JOURNAL ARTICLE

The effects of voluntary contraction effort on quadriceps femoris electromyogram median frequency in humans: a muscle and sex comparison

Danny M Pincivero, Alan J Coelho, Robert M Campy, Yuliya Salfetnikov, Ashley Bright
European Journal of Applied Physiology 2002, 87 (4): 448-55
12172886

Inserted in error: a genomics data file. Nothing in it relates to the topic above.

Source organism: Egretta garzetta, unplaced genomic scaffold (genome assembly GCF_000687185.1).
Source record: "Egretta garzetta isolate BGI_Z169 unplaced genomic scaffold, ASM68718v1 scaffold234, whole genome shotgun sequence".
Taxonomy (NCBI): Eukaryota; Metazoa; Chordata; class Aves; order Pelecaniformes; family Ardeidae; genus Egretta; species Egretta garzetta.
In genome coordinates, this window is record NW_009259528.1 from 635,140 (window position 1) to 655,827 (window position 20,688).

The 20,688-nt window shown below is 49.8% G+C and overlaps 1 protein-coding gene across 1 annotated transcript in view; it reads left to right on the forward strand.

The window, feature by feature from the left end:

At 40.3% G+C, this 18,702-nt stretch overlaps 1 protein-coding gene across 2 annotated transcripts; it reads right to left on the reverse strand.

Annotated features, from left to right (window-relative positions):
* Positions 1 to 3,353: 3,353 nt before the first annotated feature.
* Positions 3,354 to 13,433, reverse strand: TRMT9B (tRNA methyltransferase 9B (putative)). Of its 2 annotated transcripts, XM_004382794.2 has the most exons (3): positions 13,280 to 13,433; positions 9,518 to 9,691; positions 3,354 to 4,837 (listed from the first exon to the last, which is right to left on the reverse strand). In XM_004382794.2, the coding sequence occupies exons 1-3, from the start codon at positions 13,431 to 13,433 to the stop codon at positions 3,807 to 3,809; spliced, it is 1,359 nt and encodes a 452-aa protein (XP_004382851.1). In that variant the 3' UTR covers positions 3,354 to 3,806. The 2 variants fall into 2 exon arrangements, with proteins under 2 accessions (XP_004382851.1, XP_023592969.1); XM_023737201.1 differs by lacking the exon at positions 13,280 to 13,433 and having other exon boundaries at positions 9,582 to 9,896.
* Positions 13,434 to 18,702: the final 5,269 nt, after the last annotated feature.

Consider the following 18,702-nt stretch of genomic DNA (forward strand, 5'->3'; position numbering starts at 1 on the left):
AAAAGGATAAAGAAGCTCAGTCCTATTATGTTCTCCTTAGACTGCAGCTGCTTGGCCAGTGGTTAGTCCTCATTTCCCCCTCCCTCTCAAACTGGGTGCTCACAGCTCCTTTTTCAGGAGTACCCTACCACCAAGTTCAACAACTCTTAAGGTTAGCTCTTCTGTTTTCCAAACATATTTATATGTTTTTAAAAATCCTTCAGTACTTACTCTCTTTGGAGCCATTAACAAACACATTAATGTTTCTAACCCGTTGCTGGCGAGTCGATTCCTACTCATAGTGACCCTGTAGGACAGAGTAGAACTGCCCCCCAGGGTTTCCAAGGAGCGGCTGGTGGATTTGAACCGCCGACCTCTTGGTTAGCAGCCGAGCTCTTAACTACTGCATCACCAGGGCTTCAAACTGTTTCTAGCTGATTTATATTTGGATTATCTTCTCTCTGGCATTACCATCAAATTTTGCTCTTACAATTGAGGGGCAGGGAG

The purpose of this study was to examine the effect of voluntary contraction efforts on the median frequency (f(med)) of the electromyogram (EMG) recorded from the quadriceps femoris muscle in healthy men and women. A group of 30 healthy volunteers (15 men, 15 women) were assessed for EMG activity of the vastus medialis (VM), vastus lateralis (VL), and rectus femoris (RF) muscles during isometric contractions with the knee at 60 degrees flexion. Subjects performed a series of 5 s maximal voluntary isometric contractions that anchored the perceptual range with a "10" on a 10-point scale. Sub-maximal isometric contractions were then separately performed at the following perceived effort levels on the 10-point scale: 1, 2, 3, 4, 5, 6, 7, 8 and 9, in a random order. Subjects were instructed to maintain the contraction at each perceived level of effort for 5 s. The f(med) of the three muscles was assessed using a power spectrum analysis performed over 11 consecutive, 512 ms, epochs overlapping each other by half their length during the middle 3 s of each contraction. The f(med) for each of the 11 epochs was then determined for each muscle, followed by calculation of the means and normalized coefficients of variation [(standard deviation/mean)x100%] for each contraction. The results demonstrated that the mean f(med) of VL was significantly greater than those of the other two muscles, and that f(med) of RF was significantly greater than that of VM. The VL muscle demonstrated a significant increase in mean f(med) across the contraction efforts, compared to the VM and RF muscles that displayed a significant decrease. The men displayed significantly higher f(med) values for the VM muscle than did the women, as well as showing a significantly greater increase across the contraction efforts for the VL muscle. The variability of f(med) was shown to be significantly higher for the VM muscle, compared to the VL and RF muscles. The findings of this study suggest that the f(med) statistic is most sensitive to contraction intensity efforts for the VL muscle, and that men display significantly higher values for the VL and VM muscles, compared to women.

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